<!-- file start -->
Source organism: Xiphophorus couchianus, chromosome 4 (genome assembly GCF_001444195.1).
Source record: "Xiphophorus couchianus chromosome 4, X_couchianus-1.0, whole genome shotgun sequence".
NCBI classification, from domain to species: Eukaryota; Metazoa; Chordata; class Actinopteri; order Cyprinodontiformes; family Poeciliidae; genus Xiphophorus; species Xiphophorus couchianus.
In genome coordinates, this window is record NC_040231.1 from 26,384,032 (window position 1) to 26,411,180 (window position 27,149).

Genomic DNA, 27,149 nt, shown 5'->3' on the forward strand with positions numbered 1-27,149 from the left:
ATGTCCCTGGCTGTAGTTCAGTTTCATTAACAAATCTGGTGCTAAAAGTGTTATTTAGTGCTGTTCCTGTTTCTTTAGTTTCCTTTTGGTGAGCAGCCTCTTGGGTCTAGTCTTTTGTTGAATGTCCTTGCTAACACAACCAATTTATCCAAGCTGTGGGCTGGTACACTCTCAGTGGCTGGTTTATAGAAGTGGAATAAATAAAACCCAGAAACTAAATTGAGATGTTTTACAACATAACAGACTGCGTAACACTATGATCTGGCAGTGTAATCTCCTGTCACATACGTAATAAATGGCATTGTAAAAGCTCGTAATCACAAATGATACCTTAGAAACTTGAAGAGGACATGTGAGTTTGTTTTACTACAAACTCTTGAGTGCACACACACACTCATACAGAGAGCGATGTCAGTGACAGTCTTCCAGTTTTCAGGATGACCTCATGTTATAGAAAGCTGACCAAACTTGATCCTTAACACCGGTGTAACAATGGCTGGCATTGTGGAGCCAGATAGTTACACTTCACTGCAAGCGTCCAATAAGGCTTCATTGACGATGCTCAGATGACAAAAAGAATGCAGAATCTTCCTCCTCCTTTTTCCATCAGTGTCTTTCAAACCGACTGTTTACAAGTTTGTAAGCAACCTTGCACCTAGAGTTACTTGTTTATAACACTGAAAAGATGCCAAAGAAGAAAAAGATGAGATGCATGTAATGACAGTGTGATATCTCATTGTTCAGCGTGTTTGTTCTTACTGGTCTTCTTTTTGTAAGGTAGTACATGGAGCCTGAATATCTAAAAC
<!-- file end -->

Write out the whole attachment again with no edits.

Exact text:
Source organism: Xiphophorus couchianus, chromosome 4 (genome assembly GCF_001444195.1).
Source record: "Xiphophorus couchianus chromosome 4, X_couchianus-1.0, whole genome shotgun sequence".
NCBI classification, from domain to species: Eukaryota; Metazoa; Chordata; class Actinopteri; order Cyprinodontiformes; family Poeciliidae; genus Xiphophorus; species Xiphophorus couchianus.
In genome coordinates, this window is record NC_040231.1 from 26,384,032 (window position 1) to 26,411,180 (window position 27,149).

Genomic DNA, 27,149 nt, shown 5'->3' on the forward strand with positions numbered 1-27,149 from the left:
ATGTCCCTGGCTGTAGTTCAGTTTCATTAACAAATCTGGTGCTAAAAGTGTTATTTAGTGCTGTTCCTGTTTCTTTAGTTTCCTTTTGGTGAGCAGCCTCTTGGGTCTAGTCTTTTGTTGAATGTCCTTGCTAACACAACCAATTTATCCAAGCTGTGGGCTGGTACACTCTCAGTGGCTGGTTTATAGAAGTGGAATAAATAAAACCCAGAAACTAAATTGAGATGTTTTACAACATAACAGACTGCGTAACACTATGATCTGGCAGTGTAATCTCCTGTCACATACGTAATAAATGGCATTGTAAAAGCTCGTAATCACAAATGATACCTTAGAAACTTGAAGAGGACATGTGAGTTTGTTTTACTACAAACTCTTGAGTGCACACACACACTCATACAGAGAGCGATGTCAGTGACAGTCTTCCAGTTTTCAGGATGACCTCATGTTATAGAAAGCTGACCAAACTTGATCCTTAACACCGGTGTAACAATGGCTGGCATTGTGGAGCCAGATAGTTACACTTCACTGCAAGCGTCCAATAAGGCTTCATTGACGATGCTCAGATGACAAAAAGAATGCAGAATCTTCCTCCTCCTTTTTCCATCAGTGTCTTTCAAACCGACTGTTTACAAGTTTGTAAGCAACCTTGCACCTAGAGTTACTTGTTTATAACACTGAAAAGATGCCAAAGAAGAAAAAGATGAGATGCATGTAATGACAGTGTGATATCTCATTGTTCAGCGTGTTTGTTCTTACTGGTCTTCTTTTTGTAAGGTAGTACATGGAGCCTGAATATCTAAAAC